Alphatron 035W EVF on the Sony PMW-F5 or F55. Zebras at 34%.

Sony PMW-F5 with Alphatron EVF and TV Logic monitor.

Sony PMW-F5 with Alphatron EVF and TV Logic monitor.

I have a few shoots and projects coming up that require a very portable setup  with little to no time to use a light meter etc (tornado chasing next month – anyone want to join me??). Currently the metering and measurement options on the PMW-F5 and F55 are limited to zebras and the zebras don’t go down below 50%. I’m going to be shooting 4K raw, so the camera will be in S-Log2. I can use a LUT to display a S-Log to 709 image in the viewfinder, but this makes it hard to appreciate the full range of what the camera is capturing. When shooting a dark storm against a bright sky the dynamic range of the scene can be massive, so I like to see the native image rather than via a LUT to help judge over exposure a bit more accurately. When I’ve done this before, as an exposure tool, I’ve taped a grey card to the car so if I need a quick exposure reference I can point the camera at the card and in the case of the PMW-F3 use the centre spot meter to get a quick exposure guide. The issue is that for S-Log2 middle grey should be approx 34%, so zebras that only go to 50% are not much use. I can use white as an alternative, which should fall around 68% but it’s not ideal. Anyway, I was exploring various options when I remembered that my Alphatron EVF had zebras that could easily go down to 34%. So I decided to check out the Alphatron on my F5 as an alternative to my Sony L350. Both LCD panels have similar resolution, so it was interesting to compare them anyway.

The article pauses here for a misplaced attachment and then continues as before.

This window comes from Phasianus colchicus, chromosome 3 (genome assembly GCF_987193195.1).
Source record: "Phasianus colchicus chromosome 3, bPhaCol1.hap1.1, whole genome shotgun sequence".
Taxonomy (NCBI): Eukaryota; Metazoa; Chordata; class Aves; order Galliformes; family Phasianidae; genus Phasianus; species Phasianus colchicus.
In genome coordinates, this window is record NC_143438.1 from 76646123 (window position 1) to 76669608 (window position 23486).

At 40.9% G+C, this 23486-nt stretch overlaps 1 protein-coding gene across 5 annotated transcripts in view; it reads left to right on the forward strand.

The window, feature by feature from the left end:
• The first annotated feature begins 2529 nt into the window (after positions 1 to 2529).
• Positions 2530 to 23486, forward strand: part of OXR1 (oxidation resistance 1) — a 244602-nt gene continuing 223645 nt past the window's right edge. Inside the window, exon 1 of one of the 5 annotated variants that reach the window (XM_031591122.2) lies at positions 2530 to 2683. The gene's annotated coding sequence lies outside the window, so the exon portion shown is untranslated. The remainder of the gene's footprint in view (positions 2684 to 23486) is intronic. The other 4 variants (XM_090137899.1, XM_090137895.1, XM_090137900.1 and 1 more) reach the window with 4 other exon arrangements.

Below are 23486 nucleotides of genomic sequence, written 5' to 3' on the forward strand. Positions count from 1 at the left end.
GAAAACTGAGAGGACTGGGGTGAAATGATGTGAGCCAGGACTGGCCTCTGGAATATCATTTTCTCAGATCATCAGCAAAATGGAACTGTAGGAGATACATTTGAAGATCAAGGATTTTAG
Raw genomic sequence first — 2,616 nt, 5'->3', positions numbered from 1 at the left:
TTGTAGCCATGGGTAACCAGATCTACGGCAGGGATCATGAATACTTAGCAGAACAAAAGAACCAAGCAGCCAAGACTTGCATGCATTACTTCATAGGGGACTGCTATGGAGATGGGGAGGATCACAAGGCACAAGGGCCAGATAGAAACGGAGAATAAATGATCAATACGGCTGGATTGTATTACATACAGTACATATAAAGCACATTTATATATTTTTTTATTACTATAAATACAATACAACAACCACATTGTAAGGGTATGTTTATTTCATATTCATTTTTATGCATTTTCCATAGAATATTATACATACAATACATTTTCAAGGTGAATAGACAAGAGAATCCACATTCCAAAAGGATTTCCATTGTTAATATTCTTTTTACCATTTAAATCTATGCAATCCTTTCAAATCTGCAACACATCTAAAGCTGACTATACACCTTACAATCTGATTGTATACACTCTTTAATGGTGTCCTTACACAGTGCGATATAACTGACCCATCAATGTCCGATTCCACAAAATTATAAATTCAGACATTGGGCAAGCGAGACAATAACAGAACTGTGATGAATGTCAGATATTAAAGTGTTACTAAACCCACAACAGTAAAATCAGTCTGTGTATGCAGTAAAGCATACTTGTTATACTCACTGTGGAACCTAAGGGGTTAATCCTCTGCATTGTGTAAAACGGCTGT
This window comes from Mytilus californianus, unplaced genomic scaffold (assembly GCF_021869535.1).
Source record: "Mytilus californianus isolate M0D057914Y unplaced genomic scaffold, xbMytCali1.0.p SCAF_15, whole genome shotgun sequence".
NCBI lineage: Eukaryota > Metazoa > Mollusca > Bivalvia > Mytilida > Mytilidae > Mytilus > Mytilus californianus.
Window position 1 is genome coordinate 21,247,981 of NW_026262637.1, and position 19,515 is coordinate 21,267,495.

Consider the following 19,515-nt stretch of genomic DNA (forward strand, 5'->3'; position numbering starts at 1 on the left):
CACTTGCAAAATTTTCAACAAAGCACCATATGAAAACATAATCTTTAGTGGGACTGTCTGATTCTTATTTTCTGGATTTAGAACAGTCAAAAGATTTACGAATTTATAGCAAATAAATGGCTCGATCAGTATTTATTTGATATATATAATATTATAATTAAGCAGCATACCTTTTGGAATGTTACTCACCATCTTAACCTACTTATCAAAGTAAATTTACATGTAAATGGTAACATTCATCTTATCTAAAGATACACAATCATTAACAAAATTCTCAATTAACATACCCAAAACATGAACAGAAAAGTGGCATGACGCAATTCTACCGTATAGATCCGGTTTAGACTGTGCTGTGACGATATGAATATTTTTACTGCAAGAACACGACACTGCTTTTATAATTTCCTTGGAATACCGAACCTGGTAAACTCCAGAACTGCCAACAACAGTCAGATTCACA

The two EVF's on my F5 for evaluation.

The two EVF’s on my F5 for evaluation.

The Sony L350 EVF is a very nice viewfinder, but it’s not cheap, running at around £2K/$3K (although that does include the mount). It has very good contrast and resolution that is high enough that you can’t see the pixels (just) when you look through the monocular. It’s also very versatile as the monocular flips up, both towards the rear and side.

The Alphatron EVF-035W-3G is also a very nice viewfinder, but at half the price of the Sony is considerably cheaper. It only opens up to the rear, but it does incorporate a very handy shutter in the loupe that when closed will prevent sun damage to the LCD screen. Interestingly both viewfinders specify the same 960×540 half HD resolution and contrast ratios of 1000:1. One side note: If you want a rubber eye cup with a set of rubber blades that open as you put your eye against the eyepiece to prevent the sun from damaging your expensive viewfinder, BandPro sell them for about $160 each.

The screen of the Alphatron EVF with peaking on.

The screen of the Alphatron EVF with peaking on.